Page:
fiend NOUN 1) an evil spirit or demon. 2) a very wicked or cruel person. 3) informal an enthusiast or devotee: an exercise fiend.
ORIGIN Old English, «an enemy, the devil».

English terms dictionary. 2015.

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  • Fiend — Fiend, n. [OE. fend, find, fiend, feond, fiend, foe, AS. fe[ o]nd; akin to OS. f[=i]ond, D. vijand enemy, OHG. f[=i]ant, G. feind, Icel. fj[=a]nd, Sw. & Dan. fiende, Goth. fijands; orig. p. pr. of a verb meaning to hate, AS. fe[ o]n, fe[ o]gan,… …   The Collaborative International Dictionary of English

  • fiend — [fi:nd] n [: Old English; Origin: feond enemy ] 1.) a very cruel, evil, or violent person ▪ a heartless fiend ▪ Both of them were fighting like fiends. a sex/rape fiend (=one who commits very unpleasant sex attacks) 2.) television/sports/fresh… …   Dictionary of contemporary English

  • fiend — fiend; fiend·ish; fiend·ly; fiend·ish·ly; fiend·ish·ness; …   English syllables

  • fiend — [fēnd] n. [ME fend, feend < OE feond, lit., the one hating, orig. prp. < base of feogan, to hate, akin to Goth fijands < fijan, to hate < IE base * pē(i) , to harm] 1. an evil spirit; devil 2. an inhumanly wicked or cruel person ☆ 3.… …   English World dictionary

  • fiend — [ find ] noun count 1. ) MAINLY LITERARY a very evil person: MONSTER 2. ) INFORMAL someone who is extremely enthusiastic about something: He s a real fresh air fiend …   Usage of the words and phrases in modern English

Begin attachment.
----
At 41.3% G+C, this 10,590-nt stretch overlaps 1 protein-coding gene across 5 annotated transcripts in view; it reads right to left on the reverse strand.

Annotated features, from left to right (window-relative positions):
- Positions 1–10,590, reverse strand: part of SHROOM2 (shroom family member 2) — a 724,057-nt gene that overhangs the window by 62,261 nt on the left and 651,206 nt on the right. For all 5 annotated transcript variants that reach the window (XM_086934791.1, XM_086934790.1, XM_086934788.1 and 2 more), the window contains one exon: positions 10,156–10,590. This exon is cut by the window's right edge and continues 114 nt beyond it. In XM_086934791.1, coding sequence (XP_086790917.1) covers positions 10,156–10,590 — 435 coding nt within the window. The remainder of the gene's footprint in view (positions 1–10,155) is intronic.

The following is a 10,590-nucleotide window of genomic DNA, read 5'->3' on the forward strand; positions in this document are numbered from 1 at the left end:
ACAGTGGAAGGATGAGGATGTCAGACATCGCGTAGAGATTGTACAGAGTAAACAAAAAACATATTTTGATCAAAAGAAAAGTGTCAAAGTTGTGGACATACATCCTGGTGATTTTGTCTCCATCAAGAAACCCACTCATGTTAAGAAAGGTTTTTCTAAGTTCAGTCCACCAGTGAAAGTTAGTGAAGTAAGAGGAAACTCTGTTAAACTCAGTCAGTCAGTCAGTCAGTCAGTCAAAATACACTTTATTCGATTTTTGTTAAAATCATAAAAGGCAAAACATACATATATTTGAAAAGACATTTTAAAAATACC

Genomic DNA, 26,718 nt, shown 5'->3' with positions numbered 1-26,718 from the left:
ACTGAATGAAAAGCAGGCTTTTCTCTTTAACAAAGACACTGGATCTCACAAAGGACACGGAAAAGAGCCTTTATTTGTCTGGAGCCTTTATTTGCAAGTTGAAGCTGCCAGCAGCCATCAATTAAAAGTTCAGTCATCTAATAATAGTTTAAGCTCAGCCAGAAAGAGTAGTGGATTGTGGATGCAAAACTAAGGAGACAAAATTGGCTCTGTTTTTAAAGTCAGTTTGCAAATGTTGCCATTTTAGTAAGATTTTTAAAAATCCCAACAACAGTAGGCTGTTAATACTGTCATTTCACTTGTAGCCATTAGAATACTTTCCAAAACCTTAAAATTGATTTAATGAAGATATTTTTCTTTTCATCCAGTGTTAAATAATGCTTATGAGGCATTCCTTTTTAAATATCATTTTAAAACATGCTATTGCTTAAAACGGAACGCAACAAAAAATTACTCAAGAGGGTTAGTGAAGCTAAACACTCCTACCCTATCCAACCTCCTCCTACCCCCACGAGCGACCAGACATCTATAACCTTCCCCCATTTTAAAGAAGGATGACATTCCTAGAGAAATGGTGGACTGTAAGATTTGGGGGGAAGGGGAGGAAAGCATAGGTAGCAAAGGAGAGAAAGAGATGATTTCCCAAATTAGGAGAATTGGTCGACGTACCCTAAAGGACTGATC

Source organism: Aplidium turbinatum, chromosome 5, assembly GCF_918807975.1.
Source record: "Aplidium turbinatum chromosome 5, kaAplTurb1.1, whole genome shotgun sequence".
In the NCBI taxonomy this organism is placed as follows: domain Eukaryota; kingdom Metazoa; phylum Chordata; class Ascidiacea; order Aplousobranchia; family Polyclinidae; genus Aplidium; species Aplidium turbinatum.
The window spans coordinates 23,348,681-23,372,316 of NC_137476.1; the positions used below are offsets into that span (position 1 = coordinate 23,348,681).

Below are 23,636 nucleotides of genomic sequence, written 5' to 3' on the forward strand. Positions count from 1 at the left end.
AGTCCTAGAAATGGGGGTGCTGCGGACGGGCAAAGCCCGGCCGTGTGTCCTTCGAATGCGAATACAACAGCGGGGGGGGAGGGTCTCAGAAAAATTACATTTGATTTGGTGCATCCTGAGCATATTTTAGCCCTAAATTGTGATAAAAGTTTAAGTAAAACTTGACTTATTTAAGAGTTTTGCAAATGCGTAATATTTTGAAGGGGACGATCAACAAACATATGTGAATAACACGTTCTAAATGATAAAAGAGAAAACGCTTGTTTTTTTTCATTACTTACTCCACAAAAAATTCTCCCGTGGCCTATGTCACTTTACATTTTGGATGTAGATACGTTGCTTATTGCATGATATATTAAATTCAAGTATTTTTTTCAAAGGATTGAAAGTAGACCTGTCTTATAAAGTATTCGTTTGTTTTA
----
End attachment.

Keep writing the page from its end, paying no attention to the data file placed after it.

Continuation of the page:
• fiend — O.E. feond enemy, foe, originally prp. of feogan to hate, from P.Gmc. *fijæjan (Cf. O.Fris. fiand enemy, O.S. fiond, M.D. viant, Du. vijand enemy, O.N. fjandi, O.H.G. fiant, Goth. fijands), from PIE root …   Etymology dictionary

  • fiend — [n1] dastardly person barbarian, beast, brute, degenerate, demon, devil, diablo*, evil spirit, hellion, imp, little devil*, Mephistopheles, monster, ogre, Satan, savage, serpent, troll; concept 412 Ant. angel, friend fiend [n2] person… …   New thesaurus

  • fiend|ly — «FEEND lee», adjective. Obsolete. devilish; fiendish …   Useful english dictionary

  • fiend — noun Etymology: Middle English, from Old English fīend; akin to Old High German fīant enemy, Sanskrit pīyati he reviles, blames Date: before 12th century 1. a. devil 1 b. demon c. a person of great wickedness or maliciousness 2. a person… …   New Collegiate Dictionary

  • fiend — [[t]fi͟ːnd[/t]] fiends 1) N COUNT If you describe someone as a fiend, you mean that they are extremely wicked or cruel. [WRITTEN] ...such a saint to his patients and such a fiend to his children. Syn: monster 2) N COUNT: n N Fiend can be used… …   English dictionary

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